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UK’s COVID-19 death toll tops 40,000; worst in Europe

UK’s COVID-19 death toll tops 40,000; worst in Europe
A woman wearing face mask as a precautionary measure against COVID-19 walks to take a London Underground Tube train at Waterloo station on May 11.
LONDON, May 12 (Agencies) | Publish Date: 5/12/2020 9:06:11 AM IST

The United Kingdom’s COVID-19 death toll now exceeds 40,000, by far the worst yet reported in Europe, raising more questions about Prime Minister Boris Johnson’s handling of the coronavirus crisis.

Figures published by the Office for National Statistics for England and Wales brought the United Kingdom’s official death toll to 38,289 as of May 3, according to a Reuters tally of death registrations that also includes Scotland and Northern Ireland.

Since then, at least 2,251 people have died from COVID-19 in English hospitals, according to the latest daily data, bringing the true death toll as of Tuesday to just over 40,000.

While different ways of counting make comparisons with other countries difficult, the figure confirmed Britain was among those hit worst by a pandemic that has killed more than 285,000 people worldwide.

The data came a day after Johnson set out a gradual plan to get Britain back to work, including advice on wearing home-made face coverings - though his attempt to lift the coronavirus lockdown prompted confusion. The data painted a grim picture in care homes, which have been especially hard hit by the virus.

“Care homes (are) showing the slowest decline, sadly,” ONS statistician Nick Stripe told BBC TV.

“For the first time that I can remember, there were more deaths in total in care homes than there were in hospitals in that week.”

Care homes now account for a third of all COVID-19 deaths in England and Wales.

Unlike the daily death toll announced by the government, Tuesday’s ONS figures include suspected deaths from COVID-19, the respiratory disease caused by the novel coronavirus.

In Italy, the next worst-hit country in Europe, the death toll stood at 30,739 as of Monday, according to a measure based solely on confirmed cases rather than suspected cases.

Broadly comparable British data on Tuesday showed 32,692 deaths.

Early evidence, though, suggests Britain is faring badly on that front too.

So far this year, there have been more than 50,000 excess deaths compared to a five-year average, ONS statistician Stripe said.

The ONS said deaths from all causes decreased for a second week running as of May 1, but 8,012 more people than average died in the 18th week of 2020.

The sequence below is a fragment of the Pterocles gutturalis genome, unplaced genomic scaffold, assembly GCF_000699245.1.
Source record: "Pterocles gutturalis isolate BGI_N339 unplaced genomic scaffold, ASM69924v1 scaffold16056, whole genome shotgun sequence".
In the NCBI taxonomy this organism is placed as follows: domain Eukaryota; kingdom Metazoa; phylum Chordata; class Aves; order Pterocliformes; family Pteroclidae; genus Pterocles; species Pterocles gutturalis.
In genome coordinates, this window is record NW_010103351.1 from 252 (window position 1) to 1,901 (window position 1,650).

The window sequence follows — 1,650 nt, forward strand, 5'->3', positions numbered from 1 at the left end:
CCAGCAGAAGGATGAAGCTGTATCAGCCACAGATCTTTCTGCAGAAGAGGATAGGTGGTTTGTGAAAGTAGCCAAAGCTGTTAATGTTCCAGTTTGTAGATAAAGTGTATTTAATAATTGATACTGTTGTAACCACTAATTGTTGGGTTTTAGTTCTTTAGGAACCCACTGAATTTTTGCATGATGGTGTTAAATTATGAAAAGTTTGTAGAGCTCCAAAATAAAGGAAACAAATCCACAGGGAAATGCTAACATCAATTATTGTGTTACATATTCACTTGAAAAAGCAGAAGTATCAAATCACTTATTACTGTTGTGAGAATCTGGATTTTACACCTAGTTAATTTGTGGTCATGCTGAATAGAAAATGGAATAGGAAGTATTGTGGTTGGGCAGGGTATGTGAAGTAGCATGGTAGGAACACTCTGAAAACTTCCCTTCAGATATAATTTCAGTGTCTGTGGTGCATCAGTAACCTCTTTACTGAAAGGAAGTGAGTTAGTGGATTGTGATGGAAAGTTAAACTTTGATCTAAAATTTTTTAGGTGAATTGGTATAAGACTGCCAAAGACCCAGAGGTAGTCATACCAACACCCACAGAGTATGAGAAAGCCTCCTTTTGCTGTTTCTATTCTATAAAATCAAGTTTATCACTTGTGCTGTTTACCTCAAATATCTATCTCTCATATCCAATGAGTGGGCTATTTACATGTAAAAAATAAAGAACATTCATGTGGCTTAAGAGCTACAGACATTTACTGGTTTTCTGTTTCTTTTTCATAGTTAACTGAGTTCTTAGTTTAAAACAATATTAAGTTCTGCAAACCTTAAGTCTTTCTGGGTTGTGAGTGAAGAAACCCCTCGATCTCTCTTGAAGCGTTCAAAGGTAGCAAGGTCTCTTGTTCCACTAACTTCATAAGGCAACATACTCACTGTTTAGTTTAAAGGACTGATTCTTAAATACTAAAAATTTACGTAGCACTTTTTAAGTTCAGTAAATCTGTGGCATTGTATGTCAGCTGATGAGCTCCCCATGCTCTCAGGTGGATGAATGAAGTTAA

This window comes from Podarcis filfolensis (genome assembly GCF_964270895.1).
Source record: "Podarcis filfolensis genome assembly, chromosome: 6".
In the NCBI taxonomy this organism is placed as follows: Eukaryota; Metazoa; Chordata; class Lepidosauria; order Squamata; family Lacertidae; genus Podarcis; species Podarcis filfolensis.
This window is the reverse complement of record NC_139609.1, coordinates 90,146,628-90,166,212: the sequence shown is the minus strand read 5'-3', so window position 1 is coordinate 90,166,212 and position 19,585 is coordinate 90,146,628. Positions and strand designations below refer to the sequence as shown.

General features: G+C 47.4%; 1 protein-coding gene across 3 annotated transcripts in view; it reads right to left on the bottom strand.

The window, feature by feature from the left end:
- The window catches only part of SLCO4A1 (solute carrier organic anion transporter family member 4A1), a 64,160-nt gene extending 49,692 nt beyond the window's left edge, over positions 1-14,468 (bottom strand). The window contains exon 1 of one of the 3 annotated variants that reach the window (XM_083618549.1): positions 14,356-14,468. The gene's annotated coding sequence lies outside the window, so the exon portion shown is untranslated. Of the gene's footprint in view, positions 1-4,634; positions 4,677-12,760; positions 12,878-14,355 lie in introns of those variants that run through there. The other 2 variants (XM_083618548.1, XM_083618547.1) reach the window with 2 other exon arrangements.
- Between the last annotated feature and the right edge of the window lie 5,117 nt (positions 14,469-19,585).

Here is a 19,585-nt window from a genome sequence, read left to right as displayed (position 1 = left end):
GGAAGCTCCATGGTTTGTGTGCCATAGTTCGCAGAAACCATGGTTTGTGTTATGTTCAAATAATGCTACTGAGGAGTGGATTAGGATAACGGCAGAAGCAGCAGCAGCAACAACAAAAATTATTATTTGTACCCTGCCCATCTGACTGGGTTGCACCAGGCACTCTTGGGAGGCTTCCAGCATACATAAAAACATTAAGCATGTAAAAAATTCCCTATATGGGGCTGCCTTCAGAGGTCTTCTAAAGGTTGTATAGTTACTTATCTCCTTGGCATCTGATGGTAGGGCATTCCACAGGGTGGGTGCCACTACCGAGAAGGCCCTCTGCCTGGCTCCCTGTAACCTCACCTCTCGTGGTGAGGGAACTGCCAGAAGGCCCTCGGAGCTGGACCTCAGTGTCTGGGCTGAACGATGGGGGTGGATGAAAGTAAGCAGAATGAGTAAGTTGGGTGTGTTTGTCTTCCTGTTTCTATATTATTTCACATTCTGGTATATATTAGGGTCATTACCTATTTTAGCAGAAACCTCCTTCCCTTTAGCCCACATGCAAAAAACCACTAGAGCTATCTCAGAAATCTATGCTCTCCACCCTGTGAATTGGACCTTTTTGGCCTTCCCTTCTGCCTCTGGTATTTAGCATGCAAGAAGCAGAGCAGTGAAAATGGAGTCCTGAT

Vaccine may never be found: UK PM

 London, May 12 (PTI): British Prime Minister Boris Johnson has warned that a mass vaccine for the novel coronavirus may be over a year away and, in the worst-case scenario, may in fact never be found.

In his foreword to the government’s new 50-page guidance on a step by step easing of the lockdown measures in place to control the spread of the deadly virus, the UK prime minister lays out plans for businesses to gradually start reopening with “COVID-19 Secure” measures of social distancing and for the public to use “good solid British common sense” as the economy is unlocked.

“A mass vaccine or treatment may be more than a year away,” said Johnson, highlighting the work being done in the UK by scientists at Oxford University and Imperial College London towards this mission.

“Indeed, in a worst-case scenario, we may never find a vaccine. So our plan must countenance a situation where we are in this, together, for the long haul, even while doing all we can to avoid that outcome,” he said.

Admitting that a vaccine or drug-based treatment is the only “feasible long-term solution”, he said the UK has accelerated this with “promising” vaccine development programmes and a collaboration between Oxford University and pharma major AstraZeneca was a vital step that could help rapidly advance the manufacture of a Covid-19 vaccine when it is ready.

As part of global efforts, he flagged the GBP 388 million in aid funding for research into vaccines, tests and treatment, including GBP 250m to the Coalition for Epidemic Preparedness Innovations.

“But while we hope for a breakthrough, hope is not a plan,” he said, as he unveiled his plan for starting to lift lockdown restrictions.

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